I first noticed microfireflies on June 10, 2016, in Washington Square Park. I ended up writing about them in Leave Society, and they're depicted on the cover, though in real life they seem to be colorless or white. Below are all the mentions of them in my book. These passages are in third-person, about a character named Li, but they were written as nonfiction, based on my experiences.
|cover by Linda Huang|
From page 144:
Supine in Washington Square Park one day, Li saw flitting, ephemeral, glowing dots that seemed not in the air, the sky, his mind, or his eyes. They weren’t the wormy question-mark shapes he suspected were microbes, or the tadpole-like shadows, drifting past in tugs of movement belying their inter-eyeball nearness; the semi-translucent dots seemed to be in every area of empty space but were only visible against sky. They appeared, squiggled rapidly, and vanished, like densely packed fireflies in fast-forward.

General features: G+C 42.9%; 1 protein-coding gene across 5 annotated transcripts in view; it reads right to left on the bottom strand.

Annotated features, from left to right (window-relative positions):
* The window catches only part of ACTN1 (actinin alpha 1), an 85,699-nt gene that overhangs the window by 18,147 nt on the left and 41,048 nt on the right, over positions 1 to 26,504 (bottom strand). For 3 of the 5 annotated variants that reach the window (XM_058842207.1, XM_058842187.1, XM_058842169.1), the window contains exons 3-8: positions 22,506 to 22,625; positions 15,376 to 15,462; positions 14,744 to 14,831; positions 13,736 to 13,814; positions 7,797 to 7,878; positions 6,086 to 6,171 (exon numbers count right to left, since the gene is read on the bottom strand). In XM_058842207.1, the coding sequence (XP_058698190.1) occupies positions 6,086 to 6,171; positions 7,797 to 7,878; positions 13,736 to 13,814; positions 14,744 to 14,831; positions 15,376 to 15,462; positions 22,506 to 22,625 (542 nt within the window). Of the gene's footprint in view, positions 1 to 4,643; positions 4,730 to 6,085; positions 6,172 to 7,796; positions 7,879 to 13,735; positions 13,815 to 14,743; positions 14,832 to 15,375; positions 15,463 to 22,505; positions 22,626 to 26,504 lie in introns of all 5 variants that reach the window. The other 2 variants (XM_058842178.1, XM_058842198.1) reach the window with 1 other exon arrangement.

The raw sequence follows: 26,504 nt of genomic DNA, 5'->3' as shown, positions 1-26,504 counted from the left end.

Li could see two to four microfireflies, as he termed them, into their world, as if looking into murky water. He saw them focusing five feet above himself, on a cloud, and on nothing. Blowing air at them and waving his hand through them didn’t seem to affect them. He searched “glowing dots in air” and other phrases online but found nothing. He observed them daily in the park.
Maybe microfireflies were the other-dimensional flickerings of a personal, specieal, or global emergent property. Had humans achieved a sufficient density of interconnection for an overmind to emerge? Individual minds couldn’t exist in the imagination except vaguely and fleetingly, as visitors or observers, but maybe eight billion minds on one planet couldn’t not be volitional and participatory there.
Maybe an infant overmind, made of minds as animals were made of cells, was self-preservationally downloading partnership ideas into society, in part by sprinkling them over urban parks.
He fell asleep [supine in Washington Square Park], became a moxic red energy, rising and fast. When he woke, he kept his lids down and saw dark microfireflies, pinpricks of shadow that seemed slower and sparser than when backdropped by sky.
As he walked to a bodega for mineral water, falling snow reminded him of microfireflies.
Supine in the park the next day, he couldn’t see them at first. After he blurred his vision a little and stopped thinking, translucent, vibrating, meshed hexagons appeared and changed into a teeming layer of curlicuing, light-trailing specks.